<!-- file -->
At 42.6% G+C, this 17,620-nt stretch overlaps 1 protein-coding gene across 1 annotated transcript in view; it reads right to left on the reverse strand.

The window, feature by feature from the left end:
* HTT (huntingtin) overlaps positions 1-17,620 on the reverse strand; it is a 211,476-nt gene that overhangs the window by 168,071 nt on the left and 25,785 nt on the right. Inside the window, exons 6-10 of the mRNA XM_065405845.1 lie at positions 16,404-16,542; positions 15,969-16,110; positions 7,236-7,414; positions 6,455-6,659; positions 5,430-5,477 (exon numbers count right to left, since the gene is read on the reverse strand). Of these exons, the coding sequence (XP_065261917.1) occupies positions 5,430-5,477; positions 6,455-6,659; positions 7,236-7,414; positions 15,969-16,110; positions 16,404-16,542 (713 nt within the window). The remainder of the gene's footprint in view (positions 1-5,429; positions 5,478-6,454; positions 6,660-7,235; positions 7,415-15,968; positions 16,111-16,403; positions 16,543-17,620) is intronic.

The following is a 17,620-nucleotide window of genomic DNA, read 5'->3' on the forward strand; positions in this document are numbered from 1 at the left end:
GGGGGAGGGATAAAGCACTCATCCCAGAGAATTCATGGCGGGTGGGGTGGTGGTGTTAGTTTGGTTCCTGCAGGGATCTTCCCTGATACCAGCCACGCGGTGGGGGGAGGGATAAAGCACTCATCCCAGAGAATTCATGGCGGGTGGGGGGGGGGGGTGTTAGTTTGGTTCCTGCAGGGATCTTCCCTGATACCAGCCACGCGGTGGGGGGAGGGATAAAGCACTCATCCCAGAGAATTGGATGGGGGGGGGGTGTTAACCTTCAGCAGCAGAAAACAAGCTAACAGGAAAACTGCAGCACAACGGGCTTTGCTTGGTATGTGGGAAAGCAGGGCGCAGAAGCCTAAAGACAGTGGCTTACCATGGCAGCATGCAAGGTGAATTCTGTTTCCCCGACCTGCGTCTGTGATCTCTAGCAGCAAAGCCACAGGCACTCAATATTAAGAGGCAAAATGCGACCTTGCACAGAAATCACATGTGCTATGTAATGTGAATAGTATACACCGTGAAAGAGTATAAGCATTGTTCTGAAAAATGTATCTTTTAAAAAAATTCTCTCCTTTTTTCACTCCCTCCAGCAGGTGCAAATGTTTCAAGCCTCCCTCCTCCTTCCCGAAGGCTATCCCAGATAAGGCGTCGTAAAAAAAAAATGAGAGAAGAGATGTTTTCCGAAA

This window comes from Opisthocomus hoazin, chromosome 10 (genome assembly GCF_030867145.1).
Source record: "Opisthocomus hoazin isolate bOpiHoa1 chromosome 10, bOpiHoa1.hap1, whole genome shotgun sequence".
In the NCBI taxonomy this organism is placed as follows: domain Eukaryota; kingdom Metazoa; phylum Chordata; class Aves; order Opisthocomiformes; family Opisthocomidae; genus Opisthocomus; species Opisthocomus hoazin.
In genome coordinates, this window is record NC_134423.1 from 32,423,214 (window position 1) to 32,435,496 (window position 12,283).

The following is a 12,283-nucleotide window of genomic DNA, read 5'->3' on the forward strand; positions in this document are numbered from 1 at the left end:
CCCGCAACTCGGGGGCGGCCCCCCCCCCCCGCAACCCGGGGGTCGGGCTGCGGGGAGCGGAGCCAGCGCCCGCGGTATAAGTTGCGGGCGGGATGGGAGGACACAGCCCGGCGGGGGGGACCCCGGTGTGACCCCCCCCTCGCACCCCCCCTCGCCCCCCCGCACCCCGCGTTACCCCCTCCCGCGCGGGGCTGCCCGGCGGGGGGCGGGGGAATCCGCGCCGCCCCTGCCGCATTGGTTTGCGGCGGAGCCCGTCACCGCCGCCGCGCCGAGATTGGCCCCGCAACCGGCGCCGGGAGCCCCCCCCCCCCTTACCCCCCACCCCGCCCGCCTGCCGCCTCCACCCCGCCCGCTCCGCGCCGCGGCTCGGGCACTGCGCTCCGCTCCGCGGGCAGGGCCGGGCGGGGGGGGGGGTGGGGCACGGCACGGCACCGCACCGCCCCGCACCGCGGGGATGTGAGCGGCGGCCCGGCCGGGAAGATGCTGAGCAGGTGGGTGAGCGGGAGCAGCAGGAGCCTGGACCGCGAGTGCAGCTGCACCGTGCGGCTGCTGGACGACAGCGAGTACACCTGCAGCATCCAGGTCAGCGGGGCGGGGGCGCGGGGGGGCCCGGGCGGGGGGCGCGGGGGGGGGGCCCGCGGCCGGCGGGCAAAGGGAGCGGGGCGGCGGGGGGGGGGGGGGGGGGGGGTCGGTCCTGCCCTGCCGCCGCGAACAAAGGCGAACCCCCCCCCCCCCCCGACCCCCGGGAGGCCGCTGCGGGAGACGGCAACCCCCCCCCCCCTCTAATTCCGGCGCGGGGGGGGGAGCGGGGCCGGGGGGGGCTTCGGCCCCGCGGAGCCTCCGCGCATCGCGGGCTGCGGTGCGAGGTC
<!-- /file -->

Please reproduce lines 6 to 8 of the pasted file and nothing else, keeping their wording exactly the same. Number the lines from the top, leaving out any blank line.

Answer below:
This window comes from Opisthocomus hoazin, chromosome 10 (genome assembly GCF_030867145.1).
Source record: "Opisthocomus hoazin isolate bOpiHoa1 chromosome 10, bOpiHoa1.hap1, whole genome shotgun sequence".
In the NCBI taxonomy this organism is placed as follows: domain Eukaryota; kingdom Metazoa; phylum Chordata; class Aves; order Opisthocomiformes; family Opisthocomidae; genus Opisthocomus; species Opisthocomus hoazin.